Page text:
Men's Wearhouse Fires Co-Founder: Should You Fire Its Stock?

By Will Ashworth | June 21, 2013 AAA

Men's Wearhouse (NYSE:MW) unceremoniously fired George Zimmer as its Executive Chairman June 19. The co-founder is well known as the pitchman for the men's retailer; his termination comes as a big surprise. Is Zimmer's departure a sign investors should head for the exits? Should you fire its stock? I'll have a look.

What's Behind The Move?
Firing George Zimmer from Men's Wearhouse is akin to removing Warren Buffett from Berkshire Hathaway (NYSE:BRK.B). You just don't take out the face of the corporation until he or she is ready to leave. Granted, Zimmer's 3.5% stake isn't nearly as large as Buffett's 21% economic interest (35% of voting), but he still is the seventh largest shareholder. This appears to be nothing more than a blatant move by existing CEO Doug Ewert to consolidate his power.

According to a Form 4 filed June 15, Ewert owns 143,000 shares in Men's Wearhouse, most of which, if not all, were acquired as part of his annual compensation. None that I'm aware of were purchased on the open market with his own money. The fact that Zimmer openly admits he had a disagreement with the board over the direction of the company in recent months clearly indicates that Ewert, with less than a tenth of Zimmer's holdings, had reason to want him gone. Having read Barbarians at the Gate, the story about KKR (NYSE:KKR) buying the former RJR Nabisco in 1988, it's not difficult to understand how this happened, but it's still puzzling as to why it did.

SEE: 4 Top Reasons Why Companies Hire New CEOs

Future Marketing
One of the dangers of using a founder in a company's advertising is that the founder becomes the brand more than the company itself. Anyone who watches an iota of television knows Zimmer's signature phrase, "You're going to like the way you look. I guarantee it." Can they survive without Zimmer's baritone voice and grizzled mug staring into the camera? Sure they can. The question shareholders must ask themselves is why did it have to come down to a terse, non-explanatory, three-paragraph statement on the very day of its annual meeting? If Zimmer's statement is to be believed, and there's no obvious reason why he'd be less than forthcoming, the board could and should have acted weeks ago to fire him. Waiting until the very last minute seems to indicate they thought the problem would simply go away with the passing of time. Big mistake.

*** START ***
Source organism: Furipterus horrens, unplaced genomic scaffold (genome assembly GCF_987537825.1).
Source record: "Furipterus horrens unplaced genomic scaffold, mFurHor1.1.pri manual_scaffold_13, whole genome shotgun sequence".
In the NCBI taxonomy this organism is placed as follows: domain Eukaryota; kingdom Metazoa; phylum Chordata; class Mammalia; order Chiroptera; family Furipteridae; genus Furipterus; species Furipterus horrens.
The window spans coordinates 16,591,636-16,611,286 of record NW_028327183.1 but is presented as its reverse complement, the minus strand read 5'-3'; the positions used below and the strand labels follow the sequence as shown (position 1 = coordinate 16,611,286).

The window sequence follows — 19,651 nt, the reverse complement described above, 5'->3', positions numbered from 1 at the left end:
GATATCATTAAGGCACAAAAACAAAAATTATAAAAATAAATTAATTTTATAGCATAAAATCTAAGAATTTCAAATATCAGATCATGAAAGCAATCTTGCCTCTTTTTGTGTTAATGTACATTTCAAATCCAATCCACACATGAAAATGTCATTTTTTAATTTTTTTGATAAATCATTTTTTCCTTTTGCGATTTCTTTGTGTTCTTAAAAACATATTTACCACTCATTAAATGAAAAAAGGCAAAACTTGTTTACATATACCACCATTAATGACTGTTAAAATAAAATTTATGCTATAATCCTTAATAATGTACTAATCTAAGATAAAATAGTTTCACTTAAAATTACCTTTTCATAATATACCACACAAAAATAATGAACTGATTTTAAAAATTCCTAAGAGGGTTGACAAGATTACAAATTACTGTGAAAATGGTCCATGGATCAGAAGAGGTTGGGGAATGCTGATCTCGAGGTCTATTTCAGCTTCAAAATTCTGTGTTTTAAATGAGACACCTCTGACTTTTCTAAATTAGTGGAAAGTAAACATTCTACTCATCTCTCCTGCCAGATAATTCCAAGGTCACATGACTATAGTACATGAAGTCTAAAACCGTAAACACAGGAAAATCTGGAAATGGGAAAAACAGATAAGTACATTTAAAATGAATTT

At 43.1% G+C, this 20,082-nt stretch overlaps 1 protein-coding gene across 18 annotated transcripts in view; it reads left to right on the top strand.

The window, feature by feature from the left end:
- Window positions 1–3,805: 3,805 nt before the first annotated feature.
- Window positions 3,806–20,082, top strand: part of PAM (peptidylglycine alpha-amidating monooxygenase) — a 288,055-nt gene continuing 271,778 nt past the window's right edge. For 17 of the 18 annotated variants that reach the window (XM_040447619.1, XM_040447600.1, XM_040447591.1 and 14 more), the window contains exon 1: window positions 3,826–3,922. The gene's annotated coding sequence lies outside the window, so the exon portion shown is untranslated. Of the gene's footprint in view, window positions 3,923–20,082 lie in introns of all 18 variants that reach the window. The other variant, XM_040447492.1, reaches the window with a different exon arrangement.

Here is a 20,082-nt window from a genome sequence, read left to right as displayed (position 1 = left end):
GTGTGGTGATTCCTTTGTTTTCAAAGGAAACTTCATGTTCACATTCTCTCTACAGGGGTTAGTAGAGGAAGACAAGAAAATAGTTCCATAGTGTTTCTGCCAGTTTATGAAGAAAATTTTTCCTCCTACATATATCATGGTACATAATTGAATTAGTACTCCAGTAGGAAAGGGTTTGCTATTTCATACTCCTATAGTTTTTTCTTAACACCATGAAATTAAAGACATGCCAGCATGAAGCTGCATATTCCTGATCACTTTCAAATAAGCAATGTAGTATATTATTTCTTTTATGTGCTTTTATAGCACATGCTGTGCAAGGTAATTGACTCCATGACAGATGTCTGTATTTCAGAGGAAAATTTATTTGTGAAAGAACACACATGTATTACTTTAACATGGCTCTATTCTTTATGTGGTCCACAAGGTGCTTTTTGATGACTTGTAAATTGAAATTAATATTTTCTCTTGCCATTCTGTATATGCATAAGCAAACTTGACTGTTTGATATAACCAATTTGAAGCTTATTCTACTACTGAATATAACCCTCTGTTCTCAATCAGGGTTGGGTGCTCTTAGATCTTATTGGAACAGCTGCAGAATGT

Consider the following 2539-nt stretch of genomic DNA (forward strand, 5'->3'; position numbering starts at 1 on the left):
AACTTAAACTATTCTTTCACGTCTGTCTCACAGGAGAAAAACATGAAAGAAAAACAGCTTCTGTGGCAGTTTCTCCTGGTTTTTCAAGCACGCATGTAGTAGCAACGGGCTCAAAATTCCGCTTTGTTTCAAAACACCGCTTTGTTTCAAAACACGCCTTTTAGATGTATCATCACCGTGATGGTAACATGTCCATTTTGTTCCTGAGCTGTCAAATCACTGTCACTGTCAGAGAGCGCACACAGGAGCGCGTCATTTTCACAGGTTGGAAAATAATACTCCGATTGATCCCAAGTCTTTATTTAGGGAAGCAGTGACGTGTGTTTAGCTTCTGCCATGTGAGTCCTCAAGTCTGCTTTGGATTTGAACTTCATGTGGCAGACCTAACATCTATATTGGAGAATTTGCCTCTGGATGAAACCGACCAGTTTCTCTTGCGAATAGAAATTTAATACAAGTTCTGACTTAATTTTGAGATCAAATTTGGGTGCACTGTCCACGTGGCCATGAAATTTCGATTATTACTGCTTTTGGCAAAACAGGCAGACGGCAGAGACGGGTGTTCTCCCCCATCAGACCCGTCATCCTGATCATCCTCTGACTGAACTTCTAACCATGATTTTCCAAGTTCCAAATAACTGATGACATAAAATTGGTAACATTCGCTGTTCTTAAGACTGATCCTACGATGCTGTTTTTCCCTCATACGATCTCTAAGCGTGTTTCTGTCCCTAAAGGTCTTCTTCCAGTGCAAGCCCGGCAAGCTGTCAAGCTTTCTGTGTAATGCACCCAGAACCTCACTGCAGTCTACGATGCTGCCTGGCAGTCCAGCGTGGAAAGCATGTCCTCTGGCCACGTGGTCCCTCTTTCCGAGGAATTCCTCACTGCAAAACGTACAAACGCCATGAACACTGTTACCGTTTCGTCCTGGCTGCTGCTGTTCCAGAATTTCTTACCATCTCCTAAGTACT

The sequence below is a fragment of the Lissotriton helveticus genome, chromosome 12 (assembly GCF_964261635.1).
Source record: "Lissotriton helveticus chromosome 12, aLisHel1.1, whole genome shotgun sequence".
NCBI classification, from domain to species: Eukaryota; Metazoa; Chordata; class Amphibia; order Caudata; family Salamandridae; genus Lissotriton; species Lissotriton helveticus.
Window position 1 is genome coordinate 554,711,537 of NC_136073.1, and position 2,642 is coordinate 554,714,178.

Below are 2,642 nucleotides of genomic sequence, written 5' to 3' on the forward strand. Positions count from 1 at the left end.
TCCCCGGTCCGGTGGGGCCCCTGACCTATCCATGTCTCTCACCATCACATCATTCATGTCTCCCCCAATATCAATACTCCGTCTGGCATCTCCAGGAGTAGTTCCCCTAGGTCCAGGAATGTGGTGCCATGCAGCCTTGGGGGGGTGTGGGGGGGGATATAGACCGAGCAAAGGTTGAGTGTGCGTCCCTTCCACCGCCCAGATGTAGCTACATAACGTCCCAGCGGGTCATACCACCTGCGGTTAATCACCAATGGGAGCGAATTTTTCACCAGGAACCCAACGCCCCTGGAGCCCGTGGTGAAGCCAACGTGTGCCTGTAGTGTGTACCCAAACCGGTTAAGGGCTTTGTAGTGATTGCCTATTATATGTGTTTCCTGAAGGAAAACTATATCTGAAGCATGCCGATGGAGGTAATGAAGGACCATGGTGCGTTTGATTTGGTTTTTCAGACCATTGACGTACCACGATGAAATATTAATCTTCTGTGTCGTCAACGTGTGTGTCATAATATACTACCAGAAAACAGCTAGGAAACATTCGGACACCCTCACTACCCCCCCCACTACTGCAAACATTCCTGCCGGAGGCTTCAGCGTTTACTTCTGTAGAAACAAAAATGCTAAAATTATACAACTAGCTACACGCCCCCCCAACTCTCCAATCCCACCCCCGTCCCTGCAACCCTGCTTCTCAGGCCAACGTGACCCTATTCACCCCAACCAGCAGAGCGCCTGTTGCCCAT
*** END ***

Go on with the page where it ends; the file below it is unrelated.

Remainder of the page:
Now it has a colossal problem.

The man who co-founded and dedicated 40 years of his life to Men's Wearhouse and is the face of the company to millions of Americans has been kicked to the curb. Do they honestly think he's going to go silently into the good night? What could the board possibly offer Zimmer at this point that would placate him? Frankly, if this happened to me I'd be talking to private equity firms immediately to buy back the business and turf anyone whose fingerprints were on this hatchet job. It boggles the mind that the board could act so callously toward both Zimmer and its shareholders. While it's possible the truth will reveal a fractured business in need of a shakeup, it's also possible that the board has made a serious error in judgment.

Change In Direction
Fortune magazine discussed the dismissal with Mark Jaffe, the head of Wyatt & Jaffe, a Minneapolis-based executive search firm. Jaffe makes the point that the company might have wanted to go in a different direction from a marketing perspective in order to reach a younger demographic and Zimmer was entirely uncooperative to the point of removal. Jaffe further reasons that Zimmer could also have been having a hard time relinquishing control of his baby. That I find harder to believe. Ewert has been CEO since June 2011. If there were a problem it would have come to light by now. The third possibility is that Zimmer pulled a Mark Hurd, the former head of Hewlett Packard (NYSE:HPQ), and it was left with no choice but to cut him loose. That too seems far fetched given the timing.

Bottom Line
At this point shareholders have no idea what's just taken place. Until the board and the company comes clean about the reasons for Zimmer's dismissal, I don't how anyone could vote in favor of a reconstituted board minus George Zimmer. However, given it's performing reasonably well, I wouldn't sell until it's obvious the board has acted improperly or with poor judgement. If, on the other hand, it's revealed that it indeed wanted to secure a younger audience and Zimmer was standing in the way of that, then I'd hang tight and ride out the controversy.

Should you fire Men's Wearhouse? Not yet but I'd have your hand on the trigger just the same.

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